Pumpkin Circle: The Story of a Garden by George Levenson, Shmuel Thaler (Photographer)

When I lent this one to someone and never got it back, I knew I had to go out and buy another copy. This book is really one of a kind. The photographs are exceptional. (Although they do have a flower fly identified as a honey bee. This is a common mistake.) The website has good information, too.

(If you are in the mood for more books about apples and pumpkins for fall, check this list of fall-inspired books from the MissRumphiusEffect Blog.)

Books on Theme Gardening with Children by Categories

1. ABC Gardens:

Garden Books with Alphabet Themes

A Cottage Garden Alphabet by Andrea Wisnewski

Centered on a garden, the book goes through the alphabet: A is represented by an arbor; C is a cottage; I is iris; Z is zucchini. The pictures, which look like woodcuts, are actually hand-colored paper cuts and the author discusses how she makes them.

Alphabet Garden by Laura Jane Coats

A Gardener's Alphabet by Mary Azarian

Patty's Pumpkin Patch by Teri Sloat

Follow the progress of a pumpkin patch through the seasons while finding items from the alphabet. For example, in the field where the pumpkins are being planted, “a” is for ant and “b” is for beetle.

2. Rainbow Gardens:

Blue Potatoes, Orange Tomatoes by Rosalind Creasy, Ruth Heller (Illustrator)

If you are interested in planting a rainbow garden this book could be a helpful resource. Ruth Heller is definitely one of our favorite authors and illustrators.

Planting a Rainbow by Lois Ehlert

This beautiful book lists many flowers of different colors.

3. Animal Gardens

Waiting for Wings by Lois Ehlert
I already mentioned this one in the butterfly/moth book post, but it is definitely worth mentioning again here. This is a lovely book, full of good information.

Bird and Wildlife Garden Books for Adults

The Bird-Lover's Garden: Creating a Backyard Haven for Songbirds and Hummingbirds by Margaret MacAvoy, and Pat Kite

The Audubon Backyard Birdwatcher: Birdfeeders and Bird Gardens by Robert Burton and Stephen Kress

The Wildlife Gardener's Guide (Brooklyn Botanic Garden All-Region Guide) by Janet Marinelli, Steve Buchanan (Illustrator)

4. Food Themes

Grow Your Own Pizza: Gardening Plans and Recipes for Kids by Constance Hardesty, Jeff McClung (Illustrator)

The title says it all for this fun book.

Gardening with Children by Beth Richardson

Tells how to grow a pizza garden, among other things.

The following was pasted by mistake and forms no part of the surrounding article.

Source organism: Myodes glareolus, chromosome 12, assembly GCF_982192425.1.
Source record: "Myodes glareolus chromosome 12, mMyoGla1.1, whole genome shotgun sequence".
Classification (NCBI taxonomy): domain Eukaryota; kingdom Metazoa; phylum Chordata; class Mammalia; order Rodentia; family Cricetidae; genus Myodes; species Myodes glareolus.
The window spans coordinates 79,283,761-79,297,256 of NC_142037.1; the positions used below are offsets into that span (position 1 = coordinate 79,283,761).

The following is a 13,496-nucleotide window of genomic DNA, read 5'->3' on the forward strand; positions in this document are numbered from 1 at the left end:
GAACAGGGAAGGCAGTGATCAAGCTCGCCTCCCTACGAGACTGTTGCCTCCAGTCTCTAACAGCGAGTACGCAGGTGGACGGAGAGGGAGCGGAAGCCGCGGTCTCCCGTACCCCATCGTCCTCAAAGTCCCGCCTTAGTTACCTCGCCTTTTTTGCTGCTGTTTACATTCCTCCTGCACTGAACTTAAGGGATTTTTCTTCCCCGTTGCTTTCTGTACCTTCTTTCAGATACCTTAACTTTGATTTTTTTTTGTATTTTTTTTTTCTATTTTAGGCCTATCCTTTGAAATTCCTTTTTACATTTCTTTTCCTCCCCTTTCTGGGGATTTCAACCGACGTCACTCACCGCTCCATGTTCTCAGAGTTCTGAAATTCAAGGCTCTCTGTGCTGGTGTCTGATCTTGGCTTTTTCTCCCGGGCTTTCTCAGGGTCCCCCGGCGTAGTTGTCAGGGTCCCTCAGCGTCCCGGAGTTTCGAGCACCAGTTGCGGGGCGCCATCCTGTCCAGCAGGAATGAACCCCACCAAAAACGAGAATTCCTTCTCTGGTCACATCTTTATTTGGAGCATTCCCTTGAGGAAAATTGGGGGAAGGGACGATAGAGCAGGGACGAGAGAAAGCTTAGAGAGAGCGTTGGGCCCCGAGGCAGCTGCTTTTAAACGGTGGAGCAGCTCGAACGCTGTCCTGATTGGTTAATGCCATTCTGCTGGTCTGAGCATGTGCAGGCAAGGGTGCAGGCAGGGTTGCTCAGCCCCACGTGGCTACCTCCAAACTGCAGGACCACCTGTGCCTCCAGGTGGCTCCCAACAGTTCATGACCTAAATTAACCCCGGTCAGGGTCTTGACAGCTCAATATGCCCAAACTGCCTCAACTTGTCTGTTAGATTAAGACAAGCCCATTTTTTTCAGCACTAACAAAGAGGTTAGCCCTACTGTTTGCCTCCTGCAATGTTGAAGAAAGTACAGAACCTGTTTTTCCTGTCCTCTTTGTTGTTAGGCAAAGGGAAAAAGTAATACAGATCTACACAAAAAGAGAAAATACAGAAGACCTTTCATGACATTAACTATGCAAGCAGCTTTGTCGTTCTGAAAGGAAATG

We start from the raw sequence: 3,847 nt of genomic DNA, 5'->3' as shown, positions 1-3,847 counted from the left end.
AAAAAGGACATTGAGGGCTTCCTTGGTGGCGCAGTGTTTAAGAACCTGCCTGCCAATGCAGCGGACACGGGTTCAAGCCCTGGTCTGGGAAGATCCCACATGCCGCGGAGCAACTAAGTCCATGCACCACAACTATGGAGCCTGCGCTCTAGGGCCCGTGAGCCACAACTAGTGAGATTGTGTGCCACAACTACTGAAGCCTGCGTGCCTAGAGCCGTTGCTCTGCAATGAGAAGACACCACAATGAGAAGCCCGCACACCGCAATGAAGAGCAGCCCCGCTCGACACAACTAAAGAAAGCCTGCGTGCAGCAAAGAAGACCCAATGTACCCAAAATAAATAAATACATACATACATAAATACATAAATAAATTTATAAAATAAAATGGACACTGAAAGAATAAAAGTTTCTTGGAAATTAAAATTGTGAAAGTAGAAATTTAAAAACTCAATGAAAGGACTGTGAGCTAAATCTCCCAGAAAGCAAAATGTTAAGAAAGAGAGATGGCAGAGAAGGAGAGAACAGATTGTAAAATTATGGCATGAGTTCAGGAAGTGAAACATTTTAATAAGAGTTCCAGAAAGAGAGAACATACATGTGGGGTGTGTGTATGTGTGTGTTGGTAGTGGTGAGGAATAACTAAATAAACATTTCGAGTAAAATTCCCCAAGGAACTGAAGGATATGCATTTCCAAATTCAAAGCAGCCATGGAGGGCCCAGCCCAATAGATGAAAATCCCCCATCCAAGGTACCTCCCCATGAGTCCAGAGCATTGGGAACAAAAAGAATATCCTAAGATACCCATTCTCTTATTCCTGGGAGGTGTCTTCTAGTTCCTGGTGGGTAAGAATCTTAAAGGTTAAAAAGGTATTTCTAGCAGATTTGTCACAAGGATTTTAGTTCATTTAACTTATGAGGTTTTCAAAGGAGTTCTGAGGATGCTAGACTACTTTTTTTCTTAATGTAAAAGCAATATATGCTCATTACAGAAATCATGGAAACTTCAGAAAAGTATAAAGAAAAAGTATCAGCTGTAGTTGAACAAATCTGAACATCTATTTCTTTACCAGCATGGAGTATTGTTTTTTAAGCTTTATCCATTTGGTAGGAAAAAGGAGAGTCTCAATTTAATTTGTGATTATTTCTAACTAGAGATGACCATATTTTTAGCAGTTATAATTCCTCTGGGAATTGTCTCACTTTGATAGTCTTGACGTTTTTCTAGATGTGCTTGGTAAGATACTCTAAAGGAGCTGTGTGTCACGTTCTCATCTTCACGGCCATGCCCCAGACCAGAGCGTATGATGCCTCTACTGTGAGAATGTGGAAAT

5. Story Books

Linnea in Monet's Garden by Cristina Bjork, Lena Anderson (Illustrator), Joan Sandin (Translator)

If you are interested in art, artists, Monet, nature, gardening or traveling to Paris, this is the book for you. Definitely inspires me to want to grow a “Monet Garden” of my own. Beautiful, sweet, and informative, I keep our copy with the art books, but it wants to be with the nature and gardening books, too.

The Secret Garden by Frances Hodgson Burnett, Tasha Tudor (Illustrator)

6. Heritage/Cultures

Corn Is Maize by Aliki

This book is part of the Let’s-Read-and-Find-Out Science series. It has a wealth of information about many aspects of corn, including how it was first domesticated by Native Americans.

For Adults:

Buffalo Bird Woman's Garden: Agriculture of the Hidatsa Indians by Gilbert L. Wilson

Amazon review (edited): This book is rich with useful gardening lore, including tools and structures, and detailed descriptions of the different kinds of beans, corn, and squash that the Indians grew. Plus, there are native recipes you can try. Okay, I put this on the list so I will remember to get it ☺

7. Forts/Huts

Sunflower House (Books for Young Readers) by Eve Bunting (Author), Kathryn Hewitt (Illustrator)

A young boy plants the seeds in a large circle to grow a sunflower house. When the plants are tall enough, he invites his friends over to play in it. The text is written in rhyme.

Adult nonfiction books for gardening with children:

Gardening Wizardry for Kids by L. Patricia Kite and Yvette Santiago Banek

Roots, Shoots, Buckets & Boots: Gardening Together with Children by Sharon Lovejoy

This is the classic book on gardening with children. As you can tell from the title, Lovejoy has many fun and creative ideas about gardening.

A Child's Garden: 60 Ideas to Make Any Garden Come Alive for Children by Molly Dannenmaier

The hardcover copy I have says “Enchanting Outdoor Spaces for Children and Parents.” Enchanting is the right word. Mixed with informative text about how children play and how important it is for them to play outdoors, are photos of fairytale settings for children to play in. On pages 158-159 is a photo and list of the plants in the George Washington River farm alphabet garden.